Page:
Chapter

Hepatitis C virus-associated mixed cryoglobulinaemia

Edgar D. Charles

in Rheumatology and the Kidney

Second edition

Published on behalf of Oxford University Press

Published in print April 2012 | ISBN: 9780199579655
Published online February 2013 | e-ISBN: 9780191763472 | DOI: http://dx.doi.org/10.1093/med/9780199579655.003.0121

Series: Oxford Clinical Nephrology Series

Hepatitis C virus-associated mixed cryoglobulinaemia

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1. HCV-related cryoglobulins contain RF, polyclonal IgG and HCV RNA that precipitate and deposit on vascular endothelium, causing an end-organ vasculitis predominantly in skin, kidneys and peripheral nerves. 2. Patients often have striking clonal expansions of RF-bearing memory B cells with restricted usage of RF-encoding Ig gene segments. Most of these activated B cells have low to moderate levels of somatic hypermutations that suggest an immunological response to antigenic stimulation. 3. A smaller subset of patients with MC develop a low-grade NHL comprising B cells that are immunophenotypically similar to the expanded B cells seen in MC. The antigenic dependence of these B cells is supported by evidence that HCV-related MC and NHL disappear after successful treatment of HCV infection. 4. Treatment of HCV-related MC should aim to eradicate HCV infection. MC symptoms almost always resolve within 6 months of successful virological clearance. However, patients who are unlikely to tolerate or benefit from anti-HCV therapy may be offered symptomatic therapy with immunosuppressives (e.g. rituximab, corticosteroids or cyclophosphamide) or plasmapheresis. 5. Continued patient-centred studies are necessary to elucidate the pathogenesis of HCV MC and to devise improved therapeutic strategies for affected patients.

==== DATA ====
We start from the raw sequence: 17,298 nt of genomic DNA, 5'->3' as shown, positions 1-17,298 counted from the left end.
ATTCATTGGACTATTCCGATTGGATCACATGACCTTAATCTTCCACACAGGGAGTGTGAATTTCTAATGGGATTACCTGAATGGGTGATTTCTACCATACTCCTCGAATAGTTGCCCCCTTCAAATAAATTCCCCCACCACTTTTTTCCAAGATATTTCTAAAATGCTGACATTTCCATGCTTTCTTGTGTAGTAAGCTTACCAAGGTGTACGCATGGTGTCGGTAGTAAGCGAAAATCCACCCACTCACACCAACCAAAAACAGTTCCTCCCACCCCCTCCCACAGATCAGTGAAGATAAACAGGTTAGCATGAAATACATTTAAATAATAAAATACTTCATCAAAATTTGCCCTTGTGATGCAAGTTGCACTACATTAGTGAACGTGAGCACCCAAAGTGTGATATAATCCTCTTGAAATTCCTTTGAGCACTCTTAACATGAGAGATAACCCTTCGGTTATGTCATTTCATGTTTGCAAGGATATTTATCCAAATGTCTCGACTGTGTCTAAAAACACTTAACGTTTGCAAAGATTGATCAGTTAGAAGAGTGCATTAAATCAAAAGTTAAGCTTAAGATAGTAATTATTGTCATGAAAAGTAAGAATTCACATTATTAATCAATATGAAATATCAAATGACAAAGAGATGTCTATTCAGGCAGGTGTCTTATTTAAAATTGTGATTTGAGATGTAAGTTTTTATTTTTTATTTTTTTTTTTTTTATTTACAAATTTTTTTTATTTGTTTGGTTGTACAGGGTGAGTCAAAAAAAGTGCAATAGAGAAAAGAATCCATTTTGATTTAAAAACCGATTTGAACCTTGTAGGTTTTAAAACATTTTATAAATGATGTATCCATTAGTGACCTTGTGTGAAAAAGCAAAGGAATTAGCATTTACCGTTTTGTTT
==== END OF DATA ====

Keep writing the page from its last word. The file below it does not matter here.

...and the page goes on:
Chapter.  6782 words. 

Subjects: Nephrology

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